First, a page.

Students become excellent readers because they have learned the meaning of symbols through sound and by experiencing through application different symbols. They have not been distracted from learning how to play, perform, and audiate by looking at notation before they have a fundamental grasp of the meaning of music.

To JULIE GOODRO: Gordon had the privilege of knowing the work of Orff, Kodaly, Dalcroze, and Suzuki and building on it. His Learning Sequence of tonal and rhythm patterns helps to make the works of these great men viable.

Linda M Fields Princeton Junction Aug 27, 2012

Marilyn has got it right!  When students are allowed to live, sing and move in the world of sound long enough, the creating/decoding of symbols will follow, naturally and playfully. Most of us ECM folks agree that this is the way music reading should be taught.  The challenge is encouraging patience in parents and other authorities.  Short-cuts are so tempting in this fast-paced world of ours.  So, it comes down to adult education.  Lorna Heyge referred to this in her interview in the July/August issue of Clavier Companion.  We have to keep advocating for the child, so they can receive the precious gift of well-used time to grow, discover and own the concepts of music in the same way that humanity did: sound before sight.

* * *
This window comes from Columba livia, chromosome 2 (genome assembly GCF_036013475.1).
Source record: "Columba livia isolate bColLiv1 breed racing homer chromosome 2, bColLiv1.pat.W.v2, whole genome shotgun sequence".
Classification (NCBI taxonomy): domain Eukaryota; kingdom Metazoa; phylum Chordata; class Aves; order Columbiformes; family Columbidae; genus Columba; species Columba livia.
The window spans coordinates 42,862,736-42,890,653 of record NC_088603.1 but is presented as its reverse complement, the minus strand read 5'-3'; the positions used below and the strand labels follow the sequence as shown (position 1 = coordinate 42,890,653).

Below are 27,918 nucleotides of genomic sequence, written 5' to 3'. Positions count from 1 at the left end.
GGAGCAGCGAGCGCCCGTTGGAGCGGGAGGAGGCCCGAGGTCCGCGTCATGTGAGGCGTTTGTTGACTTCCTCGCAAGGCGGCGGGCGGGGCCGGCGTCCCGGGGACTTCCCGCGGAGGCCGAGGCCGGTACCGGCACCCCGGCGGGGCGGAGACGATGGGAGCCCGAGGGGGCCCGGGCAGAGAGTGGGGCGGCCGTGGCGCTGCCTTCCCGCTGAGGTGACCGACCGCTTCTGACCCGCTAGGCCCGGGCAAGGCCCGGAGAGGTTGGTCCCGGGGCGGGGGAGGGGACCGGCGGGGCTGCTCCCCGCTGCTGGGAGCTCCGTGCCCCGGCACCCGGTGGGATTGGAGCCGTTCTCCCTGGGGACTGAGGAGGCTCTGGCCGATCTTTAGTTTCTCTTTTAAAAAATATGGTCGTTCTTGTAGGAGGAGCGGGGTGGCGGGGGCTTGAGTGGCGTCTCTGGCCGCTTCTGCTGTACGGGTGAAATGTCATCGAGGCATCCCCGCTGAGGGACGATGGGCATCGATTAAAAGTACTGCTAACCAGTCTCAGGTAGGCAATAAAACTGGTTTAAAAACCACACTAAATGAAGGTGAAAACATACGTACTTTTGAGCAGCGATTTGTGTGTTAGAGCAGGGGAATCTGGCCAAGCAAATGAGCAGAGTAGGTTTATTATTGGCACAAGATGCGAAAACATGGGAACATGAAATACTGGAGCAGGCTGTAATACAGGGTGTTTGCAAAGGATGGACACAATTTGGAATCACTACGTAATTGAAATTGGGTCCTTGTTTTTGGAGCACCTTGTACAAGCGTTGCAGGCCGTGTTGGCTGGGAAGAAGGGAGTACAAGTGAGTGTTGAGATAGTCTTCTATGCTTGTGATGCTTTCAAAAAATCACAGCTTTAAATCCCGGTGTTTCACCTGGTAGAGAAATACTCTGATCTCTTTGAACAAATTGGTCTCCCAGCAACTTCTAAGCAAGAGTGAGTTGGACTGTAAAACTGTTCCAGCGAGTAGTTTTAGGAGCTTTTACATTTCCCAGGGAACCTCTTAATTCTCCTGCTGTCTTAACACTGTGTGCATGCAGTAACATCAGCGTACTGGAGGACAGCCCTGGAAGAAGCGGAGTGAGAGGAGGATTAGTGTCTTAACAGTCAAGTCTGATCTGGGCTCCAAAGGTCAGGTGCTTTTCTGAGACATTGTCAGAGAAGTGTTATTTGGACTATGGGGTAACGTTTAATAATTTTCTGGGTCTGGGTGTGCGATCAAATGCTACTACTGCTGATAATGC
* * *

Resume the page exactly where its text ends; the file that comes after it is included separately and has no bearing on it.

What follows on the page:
Andrea Sep 16, 2012

Hello,My name is Vandy Kamara and currently linivg and working ( studying) in Australia having settled here for the past four years. I went to the Huntingdon secondary school (HSS) Jui and a very proud product of that school. I would like to thank every one for still helping out there and providing the much needed help to my less fortunate brothers and sisters.I have tried over the years to get a diaspora old students association for the HSS jui but my efforts are getting me no where. I was wondering if there are any suggestions to get past students ( a lot out there) together and form this association with the aim of supporting the school back home. During my days at the school, we had students at the boarding home of the HSS from across West Africa ( Ghana, Liberia, Gambia etc) and I am sure we are scattered all over the world.Could someone help us with any suggestion/connection to keep the Jui school dream alive? Please feel free to contact me :nyaiyatta@yahoo.com ( Vandy Kamara, class of 82 – 87). My constant search through social networking sites actually led me to this Huntingdon Sierra Leone Mission site. Someone please help!